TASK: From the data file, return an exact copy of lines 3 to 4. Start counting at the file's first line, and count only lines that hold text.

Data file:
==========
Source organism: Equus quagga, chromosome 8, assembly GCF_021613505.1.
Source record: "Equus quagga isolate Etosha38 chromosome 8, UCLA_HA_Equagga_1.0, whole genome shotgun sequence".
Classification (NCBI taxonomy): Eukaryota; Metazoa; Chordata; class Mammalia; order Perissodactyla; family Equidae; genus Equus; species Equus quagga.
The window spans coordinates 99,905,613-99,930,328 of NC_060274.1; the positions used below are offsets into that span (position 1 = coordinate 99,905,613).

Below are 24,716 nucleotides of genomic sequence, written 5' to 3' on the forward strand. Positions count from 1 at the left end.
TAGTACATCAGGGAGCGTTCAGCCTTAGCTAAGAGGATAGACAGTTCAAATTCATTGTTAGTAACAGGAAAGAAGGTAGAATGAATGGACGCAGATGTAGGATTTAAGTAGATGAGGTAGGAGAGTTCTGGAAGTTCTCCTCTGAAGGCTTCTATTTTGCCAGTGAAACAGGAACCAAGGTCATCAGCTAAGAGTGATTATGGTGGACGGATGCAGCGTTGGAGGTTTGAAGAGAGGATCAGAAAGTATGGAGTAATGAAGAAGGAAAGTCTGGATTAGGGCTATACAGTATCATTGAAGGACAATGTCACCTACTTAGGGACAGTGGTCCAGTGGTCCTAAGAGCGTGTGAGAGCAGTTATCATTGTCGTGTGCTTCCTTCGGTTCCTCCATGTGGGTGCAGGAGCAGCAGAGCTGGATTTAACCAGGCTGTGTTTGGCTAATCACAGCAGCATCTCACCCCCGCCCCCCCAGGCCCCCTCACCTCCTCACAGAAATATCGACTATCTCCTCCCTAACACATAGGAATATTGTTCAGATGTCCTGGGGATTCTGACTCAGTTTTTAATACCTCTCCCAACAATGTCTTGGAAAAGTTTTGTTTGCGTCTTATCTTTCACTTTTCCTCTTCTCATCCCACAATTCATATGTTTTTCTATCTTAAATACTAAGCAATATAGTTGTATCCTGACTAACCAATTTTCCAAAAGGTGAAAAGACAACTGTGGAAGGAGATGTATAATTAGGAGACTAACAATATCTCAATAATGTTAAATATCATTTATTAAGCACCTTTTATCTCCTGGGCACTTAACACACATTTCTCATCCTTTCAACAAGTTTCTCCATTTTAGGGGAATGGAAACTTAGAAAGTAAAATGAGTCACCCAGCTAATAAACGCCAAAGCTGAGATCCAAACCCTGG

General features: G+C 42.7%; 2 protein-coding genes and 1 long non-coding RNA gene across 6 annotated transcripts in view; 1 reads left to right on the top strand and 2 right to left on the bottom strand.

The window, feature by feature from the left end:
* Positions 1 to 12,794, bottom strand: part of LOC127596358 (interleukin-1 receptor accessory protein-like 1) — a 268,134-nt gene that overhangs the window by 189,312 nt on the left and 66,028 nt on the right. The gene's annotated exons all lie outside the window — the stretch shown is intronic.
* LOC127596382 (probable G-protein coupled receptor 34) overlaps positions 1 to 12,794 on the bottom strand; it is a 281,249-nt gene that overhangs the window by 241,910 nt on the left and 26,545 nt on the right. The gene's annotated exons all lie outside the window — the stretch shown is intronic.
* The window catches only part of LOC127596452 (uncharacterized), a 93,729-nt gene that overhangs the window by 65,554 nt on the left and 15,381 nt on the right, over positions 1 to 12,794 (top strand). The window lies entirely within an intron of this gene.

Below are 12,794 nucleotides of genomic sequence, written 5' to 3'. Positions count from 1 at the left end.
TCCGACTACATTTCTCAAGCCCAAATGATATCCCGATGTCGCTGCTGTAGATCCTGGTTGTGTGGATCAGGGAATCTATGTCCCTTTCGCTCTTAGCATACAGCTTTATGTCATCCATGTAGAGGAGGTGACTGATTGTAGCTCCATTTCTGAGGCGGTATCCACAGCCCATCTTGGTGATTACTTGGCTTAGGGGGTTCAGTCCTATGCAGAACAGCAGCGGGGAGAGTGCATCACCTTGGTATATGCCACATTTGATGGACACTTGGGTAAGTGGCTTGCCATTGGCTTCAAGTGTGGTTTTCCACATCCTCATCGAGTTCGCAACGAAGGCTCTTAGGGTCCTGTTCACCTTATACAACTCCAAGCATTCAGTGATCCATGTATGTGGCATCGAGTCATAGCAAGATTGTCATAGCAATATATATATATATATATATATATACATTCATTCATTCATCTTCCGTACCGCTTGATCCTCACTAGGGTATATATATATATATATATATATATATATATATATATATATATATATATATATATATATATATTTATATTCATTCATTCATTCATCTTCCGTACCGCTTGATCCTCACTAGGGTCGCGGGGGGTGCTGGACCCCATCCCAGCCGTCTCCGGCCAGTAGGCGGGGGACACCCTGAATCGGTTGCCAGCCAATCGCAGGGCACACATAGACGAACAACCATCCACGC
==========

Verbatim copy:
Classification (NCBI taxonomy): Eukaryota; Metazoa; Chordata; class Mammalia; order Perissodactyla; family Equidae; genus Equus; species Equus quagga.
The window spans coordinates 99,905,613-99,930,328 of NC_060274.1; the positions used below are offsets into that span (position 1 = coordinate 99,905,613).